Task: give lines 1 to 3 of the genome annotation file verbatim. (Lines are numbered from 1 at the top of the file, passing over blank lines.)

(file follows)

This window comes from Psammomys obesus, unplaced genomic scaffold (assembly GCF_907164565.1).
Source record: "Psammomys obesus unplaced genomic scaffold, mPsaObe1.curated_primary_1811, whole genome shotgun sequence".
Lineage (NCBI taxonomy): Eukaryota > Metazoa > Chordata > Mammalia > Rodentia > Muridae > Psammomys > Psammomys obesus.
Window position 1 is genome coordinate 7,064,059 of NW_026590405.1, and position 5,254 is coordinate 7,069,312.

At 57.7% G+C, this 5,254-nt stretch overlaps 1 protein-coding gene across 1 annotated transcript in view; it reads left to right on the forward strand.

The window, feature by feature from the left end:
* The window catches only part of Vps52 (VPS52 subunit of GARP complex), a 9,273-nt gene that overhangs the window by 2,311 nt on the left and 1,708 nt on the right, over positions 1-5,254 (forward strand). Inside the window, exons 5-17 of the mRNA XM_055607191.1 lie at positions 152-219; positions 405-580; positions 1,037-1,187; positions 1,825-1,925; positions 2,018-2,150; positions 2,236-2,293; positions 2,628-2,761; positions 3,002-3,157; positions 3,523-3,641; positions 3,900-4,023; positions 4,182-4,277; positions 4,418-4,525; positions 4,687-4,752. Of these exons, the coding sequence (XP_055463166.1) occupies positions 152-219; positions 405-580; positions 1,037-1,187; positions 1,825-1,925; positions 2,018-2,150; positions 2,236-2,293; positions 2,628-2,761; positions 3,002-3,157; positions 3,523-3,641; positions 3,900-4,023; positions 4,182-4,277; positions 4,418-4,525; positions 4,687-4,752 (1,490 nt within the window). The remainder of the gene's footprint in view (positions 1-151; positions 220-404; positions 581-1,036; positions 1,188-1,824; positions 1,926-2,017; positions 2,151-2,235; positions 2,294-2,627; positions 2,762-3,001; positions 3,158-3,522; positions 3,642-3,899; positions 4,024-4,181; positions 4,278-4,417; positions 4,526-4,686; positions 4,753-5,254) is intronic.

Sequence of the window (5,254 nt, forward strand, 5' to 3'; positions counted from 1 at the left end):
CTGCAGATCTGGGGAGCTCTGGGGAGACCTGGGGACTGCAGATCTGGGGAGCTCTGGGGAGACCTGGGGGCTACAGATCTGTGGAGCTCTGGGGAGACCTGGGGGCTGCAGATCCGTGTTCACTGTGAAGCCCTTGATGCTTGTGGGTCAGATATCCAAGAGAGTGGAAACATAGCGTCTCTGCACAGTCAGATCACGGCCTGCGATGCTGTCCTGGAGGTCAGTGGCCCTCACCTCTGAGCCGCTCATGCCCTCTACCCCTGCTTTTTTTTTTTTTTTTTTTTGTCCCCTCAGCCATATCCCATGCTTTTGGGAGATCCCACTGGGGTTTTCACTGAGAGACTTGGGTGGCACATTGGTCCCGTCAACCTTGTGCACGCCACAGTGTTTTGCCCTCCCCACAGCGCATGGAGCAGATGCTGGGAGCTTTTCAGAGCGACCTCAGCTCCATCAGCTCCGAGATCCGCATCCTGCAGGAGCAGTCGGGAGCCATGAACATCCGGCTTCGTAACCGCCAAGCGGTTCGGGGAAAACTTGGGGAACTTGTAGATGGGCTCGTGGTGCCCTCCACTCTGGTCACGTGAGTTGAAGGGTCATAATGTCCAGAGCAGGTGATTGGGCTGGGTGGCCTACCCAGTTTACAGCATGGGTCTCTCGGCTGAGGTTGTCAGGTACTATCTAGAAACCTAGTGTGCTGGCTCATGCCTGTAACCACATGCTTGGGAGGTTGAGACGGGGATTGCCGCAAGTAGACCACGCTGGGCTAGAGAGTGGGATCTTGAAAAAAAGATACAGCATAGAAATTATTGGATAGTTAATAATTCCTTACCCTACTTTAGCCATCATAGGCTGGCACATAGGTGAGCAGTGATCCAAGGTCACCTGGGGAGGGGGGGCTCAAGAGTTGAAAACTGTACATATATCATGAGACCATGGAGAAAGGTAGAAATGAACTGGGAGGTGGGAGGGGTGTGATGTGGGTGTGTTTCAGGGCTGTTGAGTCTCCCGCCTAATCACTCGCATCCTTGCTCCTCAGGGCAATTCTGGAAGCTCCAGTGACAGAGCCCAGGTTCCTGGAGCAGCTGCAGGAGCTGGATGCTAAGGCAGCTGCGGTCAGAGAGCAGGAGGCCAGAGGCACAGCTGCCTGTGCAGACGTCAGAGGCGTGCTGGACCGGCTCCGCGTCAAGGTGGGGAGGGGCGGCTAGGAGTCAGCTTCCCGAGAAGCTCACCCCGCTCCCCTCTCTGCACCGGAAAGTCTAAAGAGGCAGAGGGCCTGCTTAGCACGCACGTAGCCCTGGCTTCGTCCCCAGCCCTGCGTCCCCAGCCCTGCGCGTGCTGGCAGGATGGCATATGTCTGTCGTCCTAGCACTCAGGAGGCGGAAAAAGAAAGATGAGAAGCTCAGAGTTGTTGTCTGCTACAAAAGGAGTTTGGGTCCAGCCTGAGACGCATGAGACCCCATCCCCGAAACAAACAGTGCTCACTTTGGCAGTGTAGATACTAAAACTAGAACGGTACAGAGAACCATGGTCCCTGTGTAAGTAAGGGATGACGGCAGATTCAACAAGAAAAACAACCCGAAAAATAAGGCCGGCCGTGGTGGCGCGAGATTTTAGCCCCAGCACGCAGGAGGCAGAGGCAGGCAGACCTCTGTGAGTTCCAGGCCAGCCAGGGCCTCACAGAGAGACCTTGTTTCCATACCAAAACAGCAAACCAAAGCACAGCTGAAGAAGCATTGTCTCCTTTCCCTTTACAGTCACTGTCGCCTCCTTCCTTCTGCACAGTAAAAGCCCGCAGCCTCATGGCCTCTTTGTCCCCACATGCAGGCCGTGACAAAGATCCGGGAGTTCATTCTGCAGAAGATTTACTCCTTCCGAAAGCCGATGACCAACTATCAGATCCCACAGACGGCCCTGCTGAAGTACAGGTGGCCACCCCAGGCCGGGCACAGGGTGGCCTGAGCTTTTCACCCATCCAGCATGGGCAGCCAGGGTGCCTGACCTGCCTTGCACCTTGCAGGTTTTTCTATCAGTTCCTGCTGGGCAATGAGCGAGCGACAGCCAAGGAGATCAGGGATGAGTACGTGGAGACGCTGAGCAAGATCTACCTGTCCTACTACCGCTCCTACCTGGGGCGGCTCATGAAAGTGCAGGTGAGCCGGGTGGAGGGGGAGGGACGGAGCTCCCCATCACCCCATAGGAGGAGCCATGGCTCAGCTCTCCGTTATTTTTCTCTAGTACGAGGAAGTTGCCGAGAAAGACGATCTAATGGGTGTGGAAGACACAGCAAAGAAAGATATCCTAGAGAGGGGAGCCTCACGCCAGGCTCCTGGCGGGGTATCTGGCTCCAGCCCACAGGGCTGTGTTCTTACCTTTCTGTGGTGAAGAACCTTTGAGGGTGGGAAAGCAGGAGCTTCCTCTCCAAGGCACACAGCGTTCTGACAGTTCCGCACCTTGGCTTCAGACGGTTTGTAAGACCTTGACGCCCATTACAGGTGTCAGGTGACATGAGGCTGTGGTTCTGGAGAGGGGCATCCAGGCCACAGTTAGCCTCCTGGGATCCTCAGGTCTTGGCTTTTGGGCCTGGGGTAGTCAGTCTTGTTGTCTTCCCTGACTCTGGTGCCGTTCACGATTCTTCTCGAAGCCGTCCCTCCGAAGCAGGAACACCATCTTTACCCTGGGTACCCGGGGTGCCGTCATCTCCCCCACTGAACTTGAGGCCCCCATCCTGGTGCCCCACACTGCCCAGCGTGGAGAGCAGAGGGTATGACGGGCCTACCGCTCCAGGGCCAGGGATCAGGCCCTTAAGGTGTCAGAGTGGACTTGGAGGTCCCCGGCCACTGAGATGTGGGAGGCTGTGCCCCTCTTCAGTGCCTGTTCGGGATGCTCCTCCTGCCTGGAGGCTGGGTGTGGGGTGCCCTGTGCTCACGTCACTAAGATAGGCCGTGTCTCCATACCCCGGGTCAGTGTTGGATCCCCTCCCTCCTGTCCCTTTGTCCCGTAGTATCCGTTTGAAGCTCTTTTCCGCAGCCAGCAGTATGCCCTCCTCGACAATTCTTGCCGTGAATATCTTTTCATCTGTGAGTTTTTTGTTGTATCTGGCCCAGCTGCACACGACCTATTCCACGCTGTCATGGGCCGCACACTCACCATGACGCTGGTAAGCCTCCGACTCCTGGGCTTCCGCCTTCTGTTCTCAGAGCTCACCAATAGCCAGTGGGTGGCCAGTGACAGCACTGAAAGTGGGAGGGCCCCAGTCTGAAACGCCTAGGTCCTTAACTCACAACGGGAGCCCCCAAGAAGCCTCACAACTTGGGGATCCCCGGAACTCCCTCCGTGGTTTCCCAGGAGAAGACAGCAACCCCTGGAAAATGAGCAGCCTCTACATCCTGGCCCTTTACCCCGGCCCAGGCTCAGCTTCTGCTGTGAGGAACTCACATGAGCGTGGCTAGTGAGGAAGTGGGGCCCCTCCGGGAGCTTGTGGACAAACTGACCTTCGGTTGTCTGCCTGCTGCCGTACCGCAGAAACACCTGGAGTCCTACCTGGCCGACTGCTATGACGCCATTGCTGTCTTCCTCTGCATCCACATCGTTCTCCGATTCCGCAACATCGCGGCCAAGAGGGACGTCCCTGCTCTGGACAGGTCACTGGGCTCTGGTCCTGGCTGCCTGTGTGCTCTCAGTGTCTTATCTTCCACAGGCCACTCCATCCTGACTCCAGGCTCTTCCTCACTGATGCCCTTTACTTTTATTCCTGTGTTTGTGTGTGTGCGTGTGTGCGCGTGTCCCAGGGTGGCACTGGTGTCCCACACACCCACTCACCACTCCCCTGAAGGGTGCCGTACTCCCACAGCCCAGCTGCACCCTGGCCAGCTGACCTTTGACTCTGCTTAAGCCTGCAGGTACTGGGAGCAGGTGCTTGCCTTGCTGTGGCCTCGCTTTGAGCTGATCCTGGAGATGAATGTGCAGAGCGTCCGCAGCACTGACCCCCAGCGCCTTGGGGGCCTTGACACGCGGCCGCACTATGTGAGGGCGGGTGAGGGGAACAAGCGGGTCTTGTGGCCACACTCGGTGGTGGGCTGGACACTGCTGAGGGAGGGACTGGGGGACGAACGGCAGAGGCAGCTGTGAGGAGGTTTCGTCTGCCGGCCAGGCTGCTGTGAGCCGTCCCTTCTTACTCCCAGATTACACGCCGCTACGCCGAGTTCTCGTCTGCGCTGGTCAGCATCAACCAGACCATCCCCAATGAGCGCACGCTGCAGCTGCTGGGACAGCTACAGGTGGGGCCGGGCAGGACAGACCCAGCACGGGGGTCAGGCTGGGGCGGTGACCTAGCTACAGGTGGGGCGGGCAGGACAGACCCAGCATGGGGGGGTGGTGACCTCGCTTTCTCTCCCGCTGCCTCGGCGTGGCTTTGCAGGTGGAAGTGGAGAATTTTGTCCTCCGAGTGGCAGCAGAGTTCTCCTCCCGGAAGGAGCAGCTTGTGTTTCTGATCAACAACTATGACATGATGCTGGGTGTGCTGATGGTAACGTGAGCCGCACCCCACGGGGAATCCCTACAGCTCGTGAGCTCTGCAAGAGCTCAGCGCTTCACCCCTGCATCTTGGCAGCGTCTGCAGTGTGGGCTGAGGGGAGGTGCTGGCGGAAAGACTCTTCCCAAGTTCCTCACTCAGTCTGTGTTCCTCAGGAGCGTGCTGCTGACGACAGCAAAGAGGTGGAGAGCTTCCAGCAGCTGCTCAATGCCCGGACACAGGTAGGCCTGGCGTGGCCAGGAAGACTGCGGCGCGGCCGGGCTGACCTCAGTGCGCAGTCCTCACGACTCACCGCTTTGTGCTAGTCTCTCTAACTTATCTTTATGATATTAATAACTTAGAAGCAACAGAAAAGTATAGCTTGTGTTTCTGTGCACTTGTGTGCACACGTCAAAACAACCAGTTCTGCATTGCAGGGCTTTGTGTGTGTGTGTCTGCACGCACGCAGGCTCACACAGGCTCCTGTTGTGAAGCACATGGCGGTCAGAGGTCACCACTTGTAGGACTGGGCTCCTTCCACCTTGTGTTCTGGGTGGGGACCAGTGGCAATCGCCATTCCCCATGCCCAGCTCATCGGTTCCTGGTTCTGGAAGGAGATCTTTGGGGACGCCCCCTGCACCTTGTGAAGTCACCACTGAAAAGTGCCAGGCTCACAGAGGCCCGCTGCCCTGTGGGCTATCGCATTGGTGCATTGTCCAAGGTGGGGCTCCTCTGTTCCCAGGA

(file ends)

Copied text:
This window comes from Psammomys obesus, unplaced genomic scaffold (assembly GCF_907164565.1).
Source record: "Psammomys obesus unplaced genomic scaffold, mPsaObe1.curated_primary_1811, whole genome shotgun sequence".
Lineage (NCBI taxonomy): Eukaryota > Metazoa > Chordata > Mammalia > Rodentia > Muridae > Psammomys > Psammomys obesus.